The reason I call this “sloppy drafting” rather than a purposeful command is that, aside from the striking lack of historical support for an interpretation denying tax credits on federally facilitated exchanges, this interpretation would be nonsensical when read into the law as a whole.  To take only one of many examples, section 1312 of the ACA defines qualified individuals (i.e. those people who can purchase health insurance through an exchange) as individuals “who . . . resides in the State that established the Exchange.”  If “established” holds the exclusive meaning that the challengers in Halbig say it does, there could never be a qualified individual in the states with federally facilitated exchanges because the State didn’t “establish the Exchange” in the State in which these individuals reside.  In other words, nobody could purchase insurance through a federally facilitated exchange because nobody would be qualified.  This would leave the federally facilitated exchanges with no purpose.  As Judge Friedman found in federal district court, conventional canons of statutory interpretation should preclude such an absurd reading of the law.

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NEJM Features Discussion of ACA Delays

By Jeremy Kreisberg

The New England Journal of Medicine features two excellent articles discussing the legality of the Obama administration’s various delays of provisions of the ACA.  Unlike a great deal of the debate over this issue, these articles are nuanced and measured, and I highly recommend them.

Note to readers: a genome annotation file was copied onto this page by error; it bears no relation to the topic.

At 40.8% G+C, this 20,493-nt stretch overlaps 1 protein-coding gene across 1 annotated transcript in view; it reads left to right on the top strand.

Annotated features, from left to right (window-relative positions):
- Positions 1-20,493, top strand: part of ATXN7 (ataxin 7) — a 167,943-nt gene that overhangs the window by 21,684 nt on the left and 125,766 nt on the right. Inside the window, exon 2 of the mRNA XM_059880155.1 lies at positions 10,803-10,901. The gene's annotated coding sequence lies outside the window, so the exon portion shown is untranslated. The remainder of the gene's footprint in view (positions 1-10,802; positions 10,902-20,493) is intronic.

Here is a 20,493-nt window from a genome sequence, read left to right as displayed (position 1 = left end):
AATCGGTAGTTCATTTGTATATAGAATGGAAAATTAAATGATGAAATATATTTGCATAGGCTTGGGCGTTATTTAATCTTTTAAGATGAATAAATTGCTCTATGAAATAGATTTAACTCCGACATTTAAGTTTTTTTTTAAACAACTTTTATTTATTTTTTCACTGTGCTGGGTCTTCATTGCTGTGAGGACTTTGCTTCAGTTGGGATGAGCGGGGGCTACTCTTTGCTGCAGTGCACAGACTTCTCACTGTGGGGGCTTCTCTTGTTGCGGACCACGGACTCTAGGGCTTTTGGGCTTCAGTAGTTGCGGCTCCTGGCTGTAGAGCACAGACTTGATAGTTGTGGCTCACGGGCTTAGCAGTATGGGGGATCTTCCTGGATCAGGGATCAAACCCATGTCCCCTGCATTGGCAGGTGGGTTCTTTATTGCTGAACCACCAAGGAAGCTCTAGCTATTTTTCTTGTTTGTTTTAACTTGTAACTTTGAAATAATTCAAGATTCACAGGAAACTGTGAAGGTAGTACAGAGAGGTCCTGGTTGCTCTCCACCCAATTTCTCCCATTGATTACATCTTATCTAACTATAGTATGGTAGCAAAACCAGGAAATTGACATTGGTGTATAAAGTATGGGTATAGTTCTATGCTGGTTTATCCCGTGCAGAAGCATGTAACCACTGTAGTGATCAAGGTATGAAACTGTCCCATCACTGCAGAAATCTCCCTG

Nicholas Bagley, a Professor at the University of Michigan Law School (and the author of a terrific new article in the Harvard Law Review), contends that the delays “appear to exceed the traditional scope of the President’s enforcement discretion.”  He distinguishes the ACA delays from traditional enforcement discretion, such as the discretion to allocate resources in a sensible manner, in part because the ACA delays were made public and therefore served the purpose of encouraging regulated parties to violate statutory requirements.  While Bagley admits that the administration has some support for its delay of the employer mandate in the IRS’s longstanding practice of affording “transition relief” to taxpayers from newly imposed taxes, he notes that transition relief has typically been brief and covered taxes of “marginal importance.”  Finally, Bagley argues that the Obama administration’s ACA delays set a “troubling precedent” for future administrations that may be hostile to the law and desire to use similar levels of “enforcement discretion” to decline to enforce portions of the ACA that are “essential to the proper functioning of the law.”